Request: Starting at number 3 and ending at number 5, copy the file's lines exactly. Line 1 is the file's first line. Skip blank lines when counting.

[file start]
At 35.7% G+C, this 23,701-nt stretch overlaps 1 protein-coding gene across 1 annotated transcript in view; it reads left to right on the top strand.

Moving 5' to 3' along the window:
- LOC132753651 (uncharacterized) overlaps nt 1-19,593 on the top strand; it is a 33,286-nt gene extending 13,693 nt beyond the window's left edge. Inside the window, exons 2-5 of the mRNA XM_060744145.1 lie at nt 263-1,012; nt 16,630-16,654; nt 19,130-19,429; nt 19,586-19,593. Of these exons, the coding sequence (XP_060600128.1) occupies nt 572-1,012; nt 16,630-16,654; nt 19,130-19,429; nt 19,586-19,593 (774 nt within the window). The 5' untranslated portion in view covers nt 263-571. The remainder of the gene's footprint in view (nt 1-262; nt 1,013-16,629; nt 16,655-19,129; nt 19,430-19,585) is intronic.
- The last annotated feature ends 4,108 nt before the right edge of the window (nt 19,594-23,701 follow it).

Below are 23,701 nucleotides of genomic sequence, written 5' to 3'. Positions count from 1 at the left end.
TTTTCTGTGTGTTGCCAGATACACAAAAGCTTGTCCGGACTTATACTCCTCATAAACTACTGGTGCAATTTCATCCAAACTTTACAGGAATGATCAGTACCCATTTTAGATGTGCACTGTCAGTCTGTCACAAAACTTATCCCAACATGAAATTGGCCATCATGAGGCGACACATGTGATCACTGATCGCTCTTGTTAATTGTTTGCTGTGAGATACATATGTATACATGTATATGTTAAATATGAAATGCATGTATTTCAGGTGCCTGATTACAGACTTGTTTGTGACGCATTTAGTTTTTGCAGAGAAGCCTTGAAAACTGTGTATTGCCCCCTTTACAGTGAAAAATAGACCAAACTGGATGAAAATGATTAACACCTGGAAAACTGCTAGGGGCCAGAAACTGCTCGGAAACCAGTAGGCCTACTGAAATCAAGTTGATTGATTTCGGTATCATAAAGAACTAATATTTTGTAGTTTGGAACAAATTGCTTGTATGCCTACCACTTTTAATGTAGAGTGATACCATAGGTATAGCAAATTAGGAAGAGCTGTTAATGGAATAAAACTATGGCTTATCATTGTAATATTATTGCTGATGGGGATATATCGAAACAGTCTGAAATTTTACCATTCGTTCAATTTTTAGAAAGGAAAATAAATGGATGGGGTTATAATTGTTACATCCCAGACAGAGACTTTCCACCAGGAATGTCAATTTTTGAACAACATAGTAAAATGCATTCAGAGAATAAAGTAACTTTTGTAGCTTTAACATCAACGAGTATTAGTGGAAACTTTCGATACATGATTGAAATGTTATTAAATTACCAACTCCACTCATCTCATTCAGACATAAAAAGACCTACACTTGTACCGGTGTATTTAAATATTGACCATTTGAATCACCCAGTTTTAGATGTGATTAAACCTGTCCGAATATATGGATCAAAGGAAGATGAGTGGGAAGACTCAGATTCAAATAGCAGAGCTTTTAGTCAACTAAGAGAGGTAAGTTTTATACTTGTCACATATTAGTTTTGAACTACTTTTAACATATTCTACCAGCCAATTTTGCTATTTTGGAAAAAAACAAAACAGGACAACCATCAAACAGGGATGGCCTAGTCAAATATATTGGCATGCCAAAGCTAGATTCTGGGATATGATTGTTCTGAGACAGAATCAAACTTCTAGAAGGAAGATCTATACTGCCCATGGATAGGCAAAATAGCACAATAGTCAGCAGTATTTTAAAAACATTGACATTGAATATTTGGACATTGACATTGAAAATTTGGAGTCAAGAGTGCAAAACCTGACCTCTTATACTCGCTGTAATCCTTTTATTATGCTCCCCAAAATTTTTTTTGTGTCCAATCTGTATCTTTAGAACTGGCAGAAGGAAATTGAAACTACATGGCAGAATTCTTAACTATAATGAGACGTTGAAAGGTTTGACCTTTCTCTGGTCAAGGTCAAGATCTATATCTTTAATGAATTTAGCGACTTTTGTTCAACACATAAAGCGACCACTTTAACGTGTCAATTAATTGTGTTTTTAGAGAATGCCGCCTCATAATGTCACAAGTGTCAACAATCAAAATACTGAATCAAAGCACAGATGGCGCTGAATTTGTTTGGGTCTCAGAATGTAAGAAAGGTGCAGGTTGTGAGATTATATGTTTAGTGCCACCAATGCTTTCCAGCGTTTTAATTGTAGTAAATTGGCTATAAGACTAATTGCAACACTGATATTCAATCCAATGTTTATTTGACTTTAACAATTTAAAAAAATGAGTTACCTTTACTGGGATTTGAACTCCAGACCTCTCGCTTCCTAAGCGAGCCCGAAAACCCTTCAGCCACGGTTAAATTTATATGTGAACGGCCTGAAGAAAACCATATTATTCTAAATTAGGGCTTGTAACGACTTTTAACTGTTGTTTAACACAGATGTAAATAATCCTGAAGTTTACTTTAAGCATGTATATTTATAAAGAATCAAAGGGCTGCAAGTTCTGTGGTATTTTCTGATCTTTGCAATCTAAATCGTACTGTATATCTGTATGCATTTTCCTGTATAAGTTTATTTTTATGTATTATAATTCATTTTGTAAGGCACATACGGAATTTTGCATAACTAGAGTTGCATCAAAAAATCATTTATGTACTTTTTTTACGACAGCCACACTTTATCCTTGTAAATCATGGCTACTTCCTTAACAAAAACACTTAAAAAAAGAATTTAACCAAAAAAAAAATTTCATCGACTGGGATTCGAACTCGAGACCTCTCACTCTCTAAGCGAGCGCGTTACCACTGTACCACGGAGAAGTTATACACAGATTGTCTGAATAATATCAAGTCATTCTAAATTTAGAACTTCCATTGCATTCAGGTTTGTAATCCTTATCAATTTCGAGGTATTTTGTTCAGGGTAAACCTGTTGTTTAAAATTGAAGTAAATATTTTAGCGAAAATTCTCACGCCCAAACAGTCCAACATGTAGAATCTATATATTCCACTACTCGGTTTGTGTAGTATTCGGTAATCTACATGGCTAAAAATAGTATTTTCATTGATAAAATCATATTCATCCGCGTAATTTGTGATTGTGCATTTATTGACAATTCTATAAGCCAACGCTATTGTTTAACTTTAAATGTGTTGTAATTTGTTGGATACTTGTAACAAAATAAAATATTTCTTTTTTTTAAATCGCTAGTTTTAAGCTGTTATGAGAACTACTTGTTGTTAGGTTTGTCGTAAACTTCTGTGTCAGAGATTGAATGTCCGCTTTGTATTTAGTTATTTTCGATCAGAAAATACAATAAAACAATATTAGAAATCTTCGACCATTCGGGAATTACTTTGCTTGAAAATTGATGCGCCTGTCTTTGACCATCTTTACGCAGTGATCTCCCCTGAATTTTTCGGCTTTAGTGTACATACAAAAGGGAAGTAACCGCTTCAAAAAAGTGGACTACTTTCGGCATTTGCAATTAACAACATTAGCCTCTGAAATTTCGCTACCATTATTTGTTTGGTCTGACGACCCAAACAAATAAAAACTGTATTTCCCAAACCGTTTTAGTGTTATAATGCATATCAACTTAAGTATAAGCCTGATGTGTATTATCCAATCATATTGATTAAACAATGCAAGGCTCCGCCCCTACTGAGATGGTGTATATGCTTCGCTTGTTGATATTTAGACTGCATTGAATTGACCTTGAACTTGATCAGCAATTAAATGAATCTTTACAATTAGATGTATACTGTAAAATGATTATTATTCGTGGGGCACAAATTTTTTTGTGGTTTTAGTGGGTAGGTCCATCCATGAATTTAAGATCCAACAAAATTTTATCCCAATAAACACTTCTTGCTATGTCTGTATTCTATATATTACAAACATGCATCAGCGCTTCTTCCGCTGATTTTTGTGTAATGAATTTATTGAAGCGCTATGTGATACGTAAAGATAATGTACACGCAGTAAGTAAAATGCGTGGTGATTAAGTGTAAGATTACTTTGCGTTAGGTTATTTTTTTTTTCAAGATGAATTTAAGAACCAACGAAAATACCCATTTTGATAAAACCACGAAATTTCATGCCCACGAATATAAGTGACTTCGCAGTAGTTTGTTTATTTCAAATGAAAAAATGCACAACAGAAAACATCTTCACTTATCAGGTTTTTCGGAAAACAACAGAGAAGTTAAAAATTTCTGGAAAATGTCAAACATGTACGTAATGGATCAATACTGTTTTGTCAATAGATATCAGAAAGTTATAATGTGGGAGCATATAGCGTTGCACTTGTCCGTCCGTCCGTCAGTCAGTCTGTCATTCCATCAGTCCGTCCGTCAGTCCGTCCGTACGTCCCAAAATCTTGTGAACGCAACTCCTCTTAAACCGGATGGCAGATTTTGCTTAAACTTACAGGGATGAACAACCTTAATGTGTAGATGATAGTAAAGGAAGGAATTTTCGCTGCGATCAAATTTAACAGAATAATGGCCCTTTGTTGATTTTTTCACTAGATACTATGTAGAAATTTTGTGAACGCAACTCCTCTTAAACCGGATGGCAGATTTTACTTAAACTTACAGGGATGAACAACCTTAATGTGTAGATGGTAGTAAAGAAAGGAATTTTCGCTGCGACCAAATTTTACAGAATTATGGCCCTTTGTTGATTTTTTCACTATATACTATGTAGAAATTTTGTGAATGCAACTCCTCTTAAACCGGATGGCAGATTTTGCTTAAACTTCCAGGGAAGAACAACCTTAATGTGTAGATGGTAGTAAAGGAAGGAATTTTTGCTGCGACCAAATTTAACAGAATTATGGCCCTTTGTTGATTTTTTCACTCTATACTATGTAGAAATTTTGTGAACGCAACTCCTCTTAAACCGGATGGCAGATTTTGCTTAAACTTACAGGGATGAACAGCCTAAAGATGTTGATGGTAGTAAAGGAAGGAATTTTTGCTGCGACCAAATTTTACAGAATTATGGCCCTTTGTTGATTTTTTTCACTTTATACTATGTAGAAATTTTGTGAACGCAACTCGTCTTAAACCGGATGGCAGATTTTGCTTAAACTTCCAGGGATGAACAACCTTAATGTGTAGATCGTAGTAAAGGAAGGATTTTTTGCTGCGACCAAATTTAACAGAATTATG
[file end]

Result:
- LOC132753651 (uncharacterized) overlaps nt 1-19,593 on the top strand; it is a 33,286-nt gene extending 13,693 nt beyond the window's left edge. Inside the window, exons 2-5 of the mRNA XM_060744145.1 lie at nt 263-1,012; nt 16,630-16,654; nt 19,130-19,429; nt 19,586-19,593. Of these exons, the coding sequence (XP_060600128.1) occupies nt 572-1,012; nt 16,630-16,654; nt 19,130-19,429; nt 19,586-19,593 (774 nt within the window). The 5' untranslated portion in view covers nt 263-571. The remainder of the gene's footprint in view (nt 1-262; nt 1,013-16,629; nt 16,655-19,129; nt 19,430-19,585) is intronic.
- The last annotated feature ends 4,108 nt before the right edge of the window (nt 19,594-23,701 follow it).

Below are 23,701 nucleotides of genomic sequence, written 5' to 3'. Positions count from 1 at the left end.